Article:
HART's board chair, Fran Davin, followed up with a full-throated response that was published in the paper on New Year's Day:
HART's core mission is to provide transit service to the people of Hillsborough County. The consultant study concluded a merger would not (our emphasis) reduce the majority of costs associated with vehicle operations and maintenance. The consultant estimated a potential savings in personnel costs of $2.4 million per year, but estimated about $1.5 million in transition costs and an additional cost of about $10 million to establish a new governing entity. This puts no new buses on the street. We need capital to expand service and operating money to run that service. Simply changing the governance of two transit agencies gives us neither.
The Times has been harsh and unsparing in its beliefs that a merger is a no-brainer in terms of moving forward. There has been constant talk in years past that the Tampa Bay area hasn't worked strongly enough in a regional manner, and HART's seeming reluctance to partner up has been portrayed as a big negative.
The Times' stance has been clear and unequivocal. In its New Year's Day lead editorial, several subjects were touched on that the paper will pay close attention to in 2013, including transportation:
Pinellas and Hillsborough counties should merge their two separate transit agencies into one. A combined operation would be better suited to finance and manage a truly modern transportation system that connects the entire region. State and local officials also need to view mass transit as a more essential component of Florida's economic development strategy. Companies can hardly afford to move to places where their products and employees languish in traffic.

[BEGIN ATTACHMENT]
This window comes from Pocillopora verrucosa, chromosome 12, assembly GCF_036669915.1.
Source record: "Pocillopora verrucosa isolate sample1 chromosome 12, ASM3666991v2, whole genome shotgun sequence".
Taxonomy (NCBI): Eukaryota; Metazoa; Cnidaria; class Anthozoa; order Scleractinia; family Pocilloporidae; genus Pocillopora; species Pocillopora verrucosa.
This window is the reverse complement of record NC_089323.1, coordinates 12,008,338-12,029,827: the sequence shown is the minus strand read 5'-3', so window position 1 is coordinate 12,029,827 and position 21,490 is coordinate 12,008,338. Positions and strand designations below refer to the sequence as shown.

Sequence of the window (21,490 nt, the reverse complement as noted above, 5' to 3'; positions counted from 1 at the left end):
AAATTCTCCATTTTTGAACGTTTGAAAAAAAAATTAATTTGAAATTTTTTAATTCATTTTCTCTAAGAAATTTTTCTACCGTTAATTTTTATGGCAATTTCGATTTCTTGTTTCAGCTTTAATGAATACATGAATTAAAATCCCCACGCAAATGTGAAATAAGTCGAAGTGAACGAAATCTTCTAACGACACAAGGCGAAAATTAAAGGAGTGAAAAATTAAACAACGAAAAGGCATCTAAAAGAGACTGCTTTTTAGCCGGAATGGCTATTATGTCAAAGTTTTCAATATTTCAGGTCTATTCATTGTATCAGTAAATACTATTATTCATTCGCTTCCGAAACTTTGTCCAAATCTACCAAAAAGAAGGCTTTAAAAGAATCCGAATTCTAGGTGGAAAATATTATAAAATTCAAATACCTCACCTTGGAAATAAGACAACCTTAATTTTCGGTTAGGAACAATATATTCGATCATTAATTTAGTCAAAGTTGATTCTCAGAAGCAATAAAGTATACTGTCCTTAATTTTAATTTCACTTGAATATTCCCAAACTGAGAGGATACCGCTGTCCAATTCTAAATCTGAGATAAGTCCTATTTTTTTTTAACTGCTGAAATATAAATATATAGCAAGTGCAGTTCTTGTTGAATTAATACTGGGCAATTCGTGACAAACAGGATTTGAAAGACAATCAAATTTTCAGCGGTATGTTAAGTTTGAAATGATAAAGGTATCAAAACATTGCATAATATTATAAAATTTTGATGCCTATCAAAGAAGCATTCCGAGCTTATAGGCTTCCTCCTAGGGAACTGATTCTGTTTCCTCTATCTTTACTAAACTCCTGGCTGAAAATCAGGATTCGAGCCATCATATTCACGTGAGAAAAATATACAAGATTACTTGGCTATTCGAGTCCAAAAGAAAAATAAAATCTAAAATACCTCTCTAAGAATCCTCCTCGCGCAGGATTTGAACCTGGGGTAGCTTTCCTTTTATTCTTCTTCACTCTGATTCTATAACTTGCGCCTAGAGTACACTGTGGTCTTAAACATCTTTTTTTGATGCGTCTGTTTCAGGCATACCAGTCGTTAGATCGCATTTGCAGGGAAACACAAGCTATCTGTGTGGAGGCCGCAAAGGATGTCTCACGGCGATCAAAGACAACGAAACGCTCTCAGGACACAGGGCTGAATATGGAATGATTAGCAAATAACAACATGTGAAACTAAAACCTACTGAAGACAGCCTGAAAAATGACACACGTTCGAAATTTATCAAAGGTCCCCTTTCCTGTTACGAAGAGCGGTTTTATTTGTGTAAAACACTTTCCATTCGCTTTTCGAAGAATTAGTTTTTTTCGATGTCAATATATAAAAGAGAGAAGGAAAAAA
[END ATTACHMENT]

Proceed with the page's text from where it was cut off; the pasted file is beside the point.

They were much harsher on Dec. 26, calling the board's position on a possible merger nothing short of "hysteria":
Hillsborough County's mass transit agency might have good reasons for objecting to a merger with its counterpart in Pinellas. But it hasn't offered any publicly. Instead, the governing board of Hillsborough Area Regional Transit has fanned unwarranted fears, misrepresented the cost savings and legalities involved and cheapened the debate over how to build a forward-looking regional transit system. Officials need to start over when they return from the holidays.
Some members of the public have directed criticism about HART's stance on this issue toward noted financial conservatives Karen Jaroch and Josh Burgin. But most of HART's board members have spoken critically against a possible merger. Part of their dissent has emanated from how it's been presented to them — as a mandate from Tallahassee in the person of Clearwater area state Sen. Jack Latvala.
Latvala spoke to the board in September of 2011 about his ideas for a merger, saying it would certainly reduce costs between the two transit agencies. The legislation he then promoted (which was passed last year) included HART and PSTA coming up with $50,000 a piece to pay for an independent study analyzing a potential partnership (that report by McCollom Management Consulting is due to be sent to the Legislature on Feb. 1).
The HART board will formally discuss the issue next Monday, Jan. 7. HART and PSTA board members will meet again on Jan. 14.